Trump tweaked his trust so he can draw money from his businesses at any time without disclosing it

President Trump.
(Image credit: MANDEL NGAN/AFP/Getty Images)

President Trump has boasted about the lengths he has gone to in order to distance himself from his business empire upon entering the White House, but ProPublica writes that a previously unreported tweak to a trust document means the president is far closer with his organization than was previously believed. The updated language allows for Trump to "draw money from his more than 400 businesses, at any time, without disclosing it," ProPublica reports.

"It's incredibly broad language," remarked family estate and trust attorney Frederick J. Tansill. The clause was added via a document signed Feb. 10, which states that the trust "shall distribute net income or principal to Donald J. Trump at his request," including everything from profits to an actual business itself.

ProPublica adds:

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Taking profits regularly could benefit Trump in a variety of ways. It would give the president yet more details on the ongoing finances of his businesses. Trump's son Eric recently told Forbes he plans to update his father on the company regularly, though the revised trust document states that the trustees "shall not provide any report to Donald J. Trump on the holdings and sources of income of the Trust."Trump could also simply find the income helpful, even as president. The trust document shows that Trump has "broad rights to the trust principal and income to support him as necessary," Tansill said. [ProPublica]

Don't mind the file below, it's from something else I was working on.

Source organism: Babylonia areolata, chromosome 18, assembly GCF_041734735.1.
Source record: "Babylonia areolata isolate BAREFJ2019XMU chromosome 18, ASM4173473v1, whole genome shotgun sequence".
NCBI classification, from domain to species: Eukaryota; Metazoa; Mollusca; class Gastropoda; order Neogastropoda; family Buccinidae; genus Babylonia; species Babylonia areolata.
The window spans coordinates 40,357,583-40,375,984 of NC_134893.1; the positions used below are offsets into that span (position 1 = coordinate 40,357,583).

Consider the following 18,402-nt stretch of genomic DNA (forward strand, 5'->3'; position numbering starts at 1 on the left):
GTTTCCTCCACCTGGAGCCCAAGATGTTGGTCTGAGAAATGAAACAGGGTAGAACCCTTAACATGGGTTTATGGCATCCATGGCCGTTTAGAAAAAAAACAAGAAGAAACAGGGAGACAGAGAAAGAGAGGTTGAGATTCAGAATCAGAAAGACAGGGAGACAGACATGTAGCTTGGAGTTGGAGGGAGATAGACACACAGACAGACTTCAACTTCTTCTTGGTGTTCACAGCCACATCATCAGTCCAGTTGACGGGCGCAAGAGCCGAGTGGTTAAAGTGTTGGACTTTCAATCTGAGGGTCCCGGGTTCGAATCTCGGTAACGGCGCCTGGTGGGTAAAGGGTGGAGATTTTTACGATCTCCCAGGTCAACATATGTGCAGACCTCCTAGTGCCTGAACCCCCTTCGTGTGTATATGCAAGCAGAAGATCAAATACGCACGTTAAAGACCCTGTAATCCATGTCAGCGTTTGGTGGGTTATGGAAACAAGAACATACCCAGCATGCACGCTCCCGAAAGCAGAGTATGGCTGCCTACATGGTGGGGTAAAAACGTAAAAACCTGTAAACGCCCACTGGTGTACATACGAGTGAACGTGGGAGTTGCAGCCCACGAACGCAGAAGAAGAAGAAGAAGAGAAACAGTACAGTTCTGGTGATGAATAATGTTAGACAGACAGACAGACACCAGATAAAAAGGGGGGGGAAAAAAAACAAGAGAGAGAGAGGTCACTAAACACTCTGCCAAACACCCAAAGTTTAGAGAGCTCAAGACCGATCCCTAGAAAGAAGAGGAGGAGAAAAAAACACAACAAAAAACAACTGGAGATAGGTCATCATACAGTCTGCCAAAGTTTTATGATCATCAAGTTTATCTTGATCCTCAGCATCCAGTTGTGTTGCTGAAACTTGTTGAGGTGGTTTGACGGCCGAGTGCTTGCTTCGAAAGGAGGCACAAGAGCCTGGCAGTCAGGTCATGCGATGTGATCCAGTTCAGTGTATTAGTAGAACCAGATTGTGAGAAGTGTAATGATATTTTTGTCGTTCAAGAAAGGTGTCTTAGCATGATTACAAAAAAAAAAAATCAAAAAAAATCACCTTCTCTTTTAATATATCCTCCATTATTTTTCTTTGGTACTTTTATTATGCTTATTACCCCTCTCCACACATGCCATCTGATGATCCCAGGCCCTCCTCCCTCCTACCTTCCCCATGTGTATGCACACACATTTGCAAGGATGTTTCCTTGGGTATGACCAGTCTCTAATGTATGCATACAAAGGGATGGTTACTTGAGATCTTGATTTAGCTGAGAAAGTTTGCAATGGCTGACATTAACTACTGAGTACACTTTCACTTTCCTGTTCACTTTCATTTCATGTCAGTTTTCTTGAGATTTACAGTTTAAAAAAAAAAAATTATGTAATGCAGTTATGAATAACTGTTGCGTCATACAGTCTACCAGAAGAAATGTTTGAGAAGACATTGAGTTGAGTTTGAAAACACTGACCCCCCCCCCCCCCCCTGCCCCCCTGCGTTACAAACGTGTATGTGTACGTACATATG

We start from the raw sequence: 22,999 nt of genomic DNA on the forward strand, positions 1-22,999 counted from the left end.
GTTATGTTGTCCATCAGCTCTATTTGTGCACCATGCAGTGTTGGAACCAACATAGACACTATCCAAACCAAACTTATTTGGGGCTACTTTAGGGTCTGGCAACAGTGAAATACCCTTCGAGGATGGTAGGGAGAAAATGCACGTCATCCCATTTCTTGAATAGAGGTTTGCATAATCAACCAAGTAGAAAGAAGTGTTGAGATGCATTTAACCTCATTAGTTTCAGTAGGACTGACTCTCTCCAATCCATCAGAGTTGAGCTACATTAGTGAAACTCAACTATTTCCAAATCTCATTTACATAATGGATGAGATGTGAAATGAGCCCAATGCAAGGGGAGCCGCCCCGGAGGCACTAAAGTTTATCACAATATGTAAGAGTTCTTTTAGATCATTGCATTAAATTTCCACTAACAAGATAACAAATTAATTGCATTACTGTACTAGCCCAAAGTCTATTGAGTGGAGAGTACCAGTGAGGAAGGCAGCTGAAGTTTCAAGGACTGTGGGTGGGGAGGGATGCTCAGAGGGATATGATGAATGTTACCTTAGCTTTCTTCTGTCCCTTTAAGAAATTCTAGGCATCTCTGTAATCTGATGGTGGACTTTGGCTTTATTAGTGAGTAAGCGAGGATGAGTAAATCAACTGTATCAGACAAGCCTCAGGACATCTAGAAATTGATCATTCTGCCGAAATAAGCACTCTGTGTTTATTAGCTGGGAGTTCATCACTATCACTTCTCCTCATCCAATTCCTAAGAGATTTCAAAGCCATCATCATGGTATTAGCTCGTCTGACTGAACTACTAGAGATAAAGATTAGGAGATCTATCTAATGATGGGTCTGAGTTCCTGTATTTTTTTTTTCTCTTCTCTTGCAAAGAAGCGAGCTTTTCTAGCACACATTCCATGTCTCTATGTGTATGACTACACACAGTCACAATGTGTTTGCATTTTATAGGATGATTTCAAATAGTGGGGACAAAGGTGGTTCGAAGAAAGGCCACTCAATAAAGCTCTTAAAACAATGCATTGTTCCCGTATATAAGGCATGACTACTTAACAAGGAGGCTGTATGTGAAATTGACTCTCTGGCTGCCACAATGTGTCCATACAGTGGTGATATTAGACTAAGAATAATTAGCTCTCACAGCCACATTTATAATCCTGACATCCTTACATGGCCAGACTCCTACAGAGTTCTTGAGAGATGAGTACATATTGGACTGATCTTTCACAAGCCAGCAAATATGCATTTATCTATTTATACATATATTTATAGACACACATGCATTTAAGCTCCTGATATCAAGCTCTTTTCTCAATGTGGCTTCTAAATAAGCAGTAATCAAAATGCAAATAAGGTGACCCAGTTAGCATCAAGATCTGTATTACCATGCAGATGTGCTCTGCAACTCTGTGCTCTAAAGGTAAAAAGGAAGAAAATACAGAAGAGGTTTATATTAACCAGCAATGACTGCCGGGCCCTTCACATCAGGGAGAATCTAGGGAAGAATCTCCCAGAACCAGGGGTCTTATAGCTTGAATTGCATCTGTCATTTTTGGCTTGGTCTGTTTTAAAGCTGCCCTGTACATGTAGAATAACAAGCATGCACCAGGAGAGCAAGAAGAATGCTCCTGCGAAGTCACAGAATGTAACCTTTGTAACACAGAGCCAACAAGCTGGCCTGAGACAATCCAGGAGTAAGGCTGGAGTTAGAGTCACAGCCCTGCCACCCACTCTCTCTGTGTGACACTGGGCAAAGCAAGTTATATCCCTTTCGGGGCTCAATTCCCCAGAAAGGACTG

Trump Organization spokeswoman Amanda Miller said in a statement: "President Trump believed it was important to create multiple layers of approval for major actions and key business decisions." Read more about the amendment to Trump's trust at ProPublica and read Jeff Spross' analysis of the massive conflicts of interest in Trump's business empire at The Week.

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Jeva Lange

Jeva Lange was the executive editor at She formerly served as The Week's deputy editor and culture critic. She is also a contributor to Screen Slate, and her writing has appeared in The New York Daily News, The Awl, Vice, and Gothamist, among other publications. Jeva lives in New York City. Follow her on Twitter.